SGA no different than administration, students call for action

Amber Colón

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The Student Government Association (SGA) released a statement Feb. 9, that fell short on addressing actual demands or a plan of action to protect undocumented students.

Although soaked in good intentions and inclusive language, SGA’s statement echoed the same sentiments already made by DePaul President Rev. Dennis H. Holtschneider, C.M. In January, the president’s office sent an email to students, faculty and staff following President Donald Trump’s executive order on blocking travelers from seven different predominantly Muslim countries.

“Students, faculty and staff members from the affected countries have made DePaul their home away from home and we fully intend for that to continue,” Holtschneider wrote.  “We will take every action within the law to protect everyone within our community (…) just as we remain unwavering in our support of undocumented students during these uncertain times.”

However, many students would agree with the fact that all of this does not feel as if it is enough in terms of protecting students who are most at risk.

Undocumented students like freshman Brenda Gonzalez wish that the Office of Financial Aid would step up to the plate and offer more support for students like her who are already struggling to make ends meet.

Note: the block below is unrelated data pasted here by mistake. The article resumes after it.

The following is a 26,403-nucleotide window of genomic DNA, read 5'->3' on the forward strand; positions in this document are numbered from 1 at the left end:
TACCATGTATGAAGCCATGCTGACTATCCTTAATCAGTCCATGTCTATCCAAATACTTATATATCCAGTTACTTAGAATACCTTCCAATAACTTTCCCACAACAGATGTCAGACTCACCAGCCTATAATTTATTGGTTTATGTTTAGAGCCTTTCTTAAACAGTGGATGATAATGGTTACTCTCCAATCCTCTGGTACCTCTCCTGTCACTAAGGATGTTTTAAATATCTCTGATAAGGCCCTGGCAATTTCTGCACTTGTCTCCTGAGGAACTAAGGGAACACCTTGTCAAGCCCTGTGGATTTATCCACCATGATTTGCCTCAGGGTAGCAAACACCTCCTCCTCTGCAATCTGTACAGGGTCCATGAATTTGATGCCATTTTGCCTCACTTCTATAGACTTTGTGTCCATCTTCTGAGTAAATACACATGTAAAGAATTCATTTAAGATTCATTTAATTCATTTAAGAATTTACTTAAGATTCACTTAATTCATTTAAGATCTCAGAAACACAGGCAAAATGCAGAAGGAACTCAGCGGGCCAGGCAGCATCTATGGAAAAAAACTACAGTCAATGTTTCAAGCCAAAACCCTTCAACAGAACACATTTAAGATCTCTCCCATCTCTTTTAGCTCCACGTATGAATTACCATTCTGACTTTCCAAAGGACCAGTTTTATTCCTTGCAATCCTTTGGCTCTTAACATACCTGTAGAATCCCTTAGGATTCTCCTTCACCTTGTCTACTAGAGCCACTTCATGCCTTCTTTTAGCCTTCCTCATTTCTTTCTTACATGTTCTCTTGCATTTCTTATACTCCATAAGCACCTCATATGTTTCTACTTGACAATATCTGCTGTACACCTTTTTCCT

“I want free or affordable health care, unlimited visits to (University) Counseling Services to help cope with all of this chaos,” Gonzalez said.

As the governing body of all students who work in conjunction with administration, SGA’s exact amount of power can be questioned. But, they can and want to do a better job of making sure unique student voices can be heard.

“I would say it is extremely easy to get frustrated with DePaul, but I think sometimes we have to take a step back and realize that behind the institution (is) people,” Michael Lynch,a junior and senator for SGA. “We still have work to do.”

Lynch is right: A good channel of communication between students and DePaul administration is necessary and would benefit students in need — and this is often SGA’s exact purpose.

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President Father Holtschneider spoke at the presidential announcement on Feb. 16, student protesters held signs questioning how the new president would tackle pressing social issues. (Photo courtesy of Cody Corrall / The DePaulia)

A revamping of how SGA relays important messages must be in order immediately, considering that members of U.S. Congress have expressed an alarming concern for all undocumented after meeting with a top Immigration Customs and Enforcement (ICE)  official on Thursday morning.

Rep. Lucille Roybal-Allard (D-CA) said a statement that “every undocumented person in America is now vulnerable to arrest and removal as a result of the president’s orders.”

In the case that an ICE official should show up on campus, they are to be directed to the Office of General Counsel (OGC) according to Gracie Covarrubias, SGA Senator for Mission and Values.